7. Eating in class is usually fine.
    Sometimes you have back-to-back classes, you miss breakfast/lunch/dinner, or you are just inexplicably hungry. Unless the prof says otherwise, it’s totally fine to eat in class. But there is a difference between quietly scooping yogurt with a spoon and chowing down on a tuna sandwich. Think of three things before you choose what to eat:
    1) Crunch: Will you be able to hear the prof over that celery stick or Miss Vickies chips? No? Well, no one else can either. 2) Smell: Stay away from super smelly foods, like fish or deep fried food. 3) Crumble: Is this food super messy? If you don’t want to have your notes or tech covered in grease or crumbs, maybe wait until after class.
  8. Ask questions, even if you are nervous.
    This is university. There will be concepts that you don’t understand right away, which is the whole point! Don’t be afraid of your professor. They are there to help you. If you don’t want to raise your hand in class, ask the prof or TA afterwards or (even better), during office hours. Profs remember the students who are active in their learning — and you’ll do better in the long run.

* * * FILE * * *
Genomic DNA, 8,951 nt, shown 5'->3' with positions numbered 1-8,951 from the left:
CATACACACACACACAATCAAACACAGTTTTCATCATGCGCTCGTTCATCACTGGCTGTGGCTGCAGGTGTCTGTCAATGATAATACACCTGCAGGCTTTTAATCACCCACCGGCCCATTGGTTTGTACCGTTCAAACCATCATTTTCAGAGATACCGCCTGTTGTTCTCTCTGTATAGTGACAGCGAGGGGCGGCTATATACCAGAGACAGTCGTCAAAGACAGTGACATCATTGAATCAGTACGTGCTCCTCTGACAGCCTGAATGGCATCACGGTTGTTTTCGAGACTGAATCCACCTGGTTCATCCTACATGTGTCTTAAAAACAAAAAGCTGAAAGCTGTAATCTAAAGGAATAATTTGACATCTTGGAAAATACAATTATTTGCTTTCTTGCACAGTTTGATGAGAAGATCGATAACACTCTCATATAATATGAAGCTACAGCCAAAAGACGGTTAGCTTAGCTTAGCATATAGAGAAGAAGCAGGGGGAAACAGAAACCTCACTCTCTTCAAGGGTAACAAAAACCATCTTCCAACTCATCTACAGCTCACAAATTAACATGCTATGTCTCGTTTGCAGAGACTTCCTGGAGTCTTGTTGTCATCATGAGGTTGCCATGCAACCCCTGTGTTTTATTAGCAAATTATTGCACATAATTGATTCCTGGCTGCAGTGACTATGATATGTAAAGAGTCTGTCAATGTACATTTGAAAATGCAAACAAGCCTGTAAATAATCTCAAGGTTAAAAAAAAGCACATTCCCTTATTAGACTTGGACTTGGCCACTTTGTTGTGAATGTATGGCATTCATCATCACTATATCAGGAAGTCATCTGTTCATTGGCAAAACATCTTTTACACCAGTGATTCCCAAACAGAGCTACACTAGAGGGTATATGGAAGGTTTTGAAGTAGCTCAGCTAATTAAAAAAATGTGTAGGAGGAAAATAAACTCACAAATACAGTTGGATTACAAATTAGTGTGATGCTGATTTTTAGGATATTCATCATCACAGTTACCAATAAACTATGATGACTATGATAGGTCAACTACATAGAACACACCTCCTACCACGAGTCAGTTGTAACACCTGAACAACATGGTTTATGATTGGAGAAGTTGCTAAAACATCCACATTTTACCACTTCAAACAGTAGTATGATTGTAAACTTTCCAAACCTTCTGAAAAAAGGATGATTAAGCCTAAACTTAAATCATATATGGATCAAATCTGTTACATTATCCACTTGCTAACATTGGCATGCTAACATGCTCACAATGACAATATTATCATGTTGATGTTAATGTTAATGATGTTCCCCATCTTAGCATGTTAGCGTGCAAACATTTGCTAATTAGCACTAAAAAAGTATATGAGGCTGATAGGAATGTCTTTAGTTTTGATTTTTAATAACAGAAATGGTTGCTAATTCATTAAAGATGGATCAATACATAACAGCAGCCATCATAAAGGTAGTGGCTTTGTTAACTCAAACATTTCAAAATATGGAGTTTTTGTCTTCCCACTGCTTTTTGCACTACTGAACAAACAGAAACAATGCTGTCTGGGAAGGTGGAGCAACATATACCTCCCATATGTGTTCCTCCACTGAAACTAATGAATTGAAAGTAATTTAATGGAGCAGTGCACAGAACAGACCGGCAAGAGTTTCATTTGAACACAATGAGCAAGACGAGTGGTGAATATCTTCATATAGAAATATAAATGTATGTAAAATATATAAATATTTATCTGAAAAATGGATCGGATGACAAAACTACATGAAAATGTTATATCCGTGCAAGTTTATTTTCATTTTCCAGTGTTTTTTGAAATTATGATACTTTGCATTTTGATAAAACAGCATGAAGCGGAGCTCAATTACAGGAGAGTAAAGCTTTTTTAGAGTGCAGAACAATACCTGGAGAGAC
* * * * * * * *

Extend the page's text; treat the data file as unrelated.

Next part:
9. Leaving class early is your choice.
    If nature calls, an emergency calls, or you just can’t, it’s your prerogative to leave the class. Just be respectful to your professor and classmates. If you know you need to leave early ahead of time, sit in an aisle seat near a door so you can slip out quietly and respectfully. I’ve even chatted with the prof ahead of time to let them know. A word of warning though: if you leave when you’re in the front of the class, some sassy profs might say something. But, you’re an adult and whether or not you are there is your decision.
  10. Studying every day is actually important.
    When you leave the class, you are not done with that class. It is important to review your notes the day of your lecture classes. The content can build up fast, especially in the 80 minute classes on Tuesday and Thursday. Do yourself a favor and review your class notes, rewrite them, explain concepts to a friend to study, whatever works best for you. Try your best to stay on top of it. (If you need study tips, the Student Success Centre has studying workshops on throughout the year).

Do you have any tips or questions about lecture classes? Share them into the comments!



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Shannon Coyne

Career Services Advisor | BA ’18 Political Science & German Language and Literature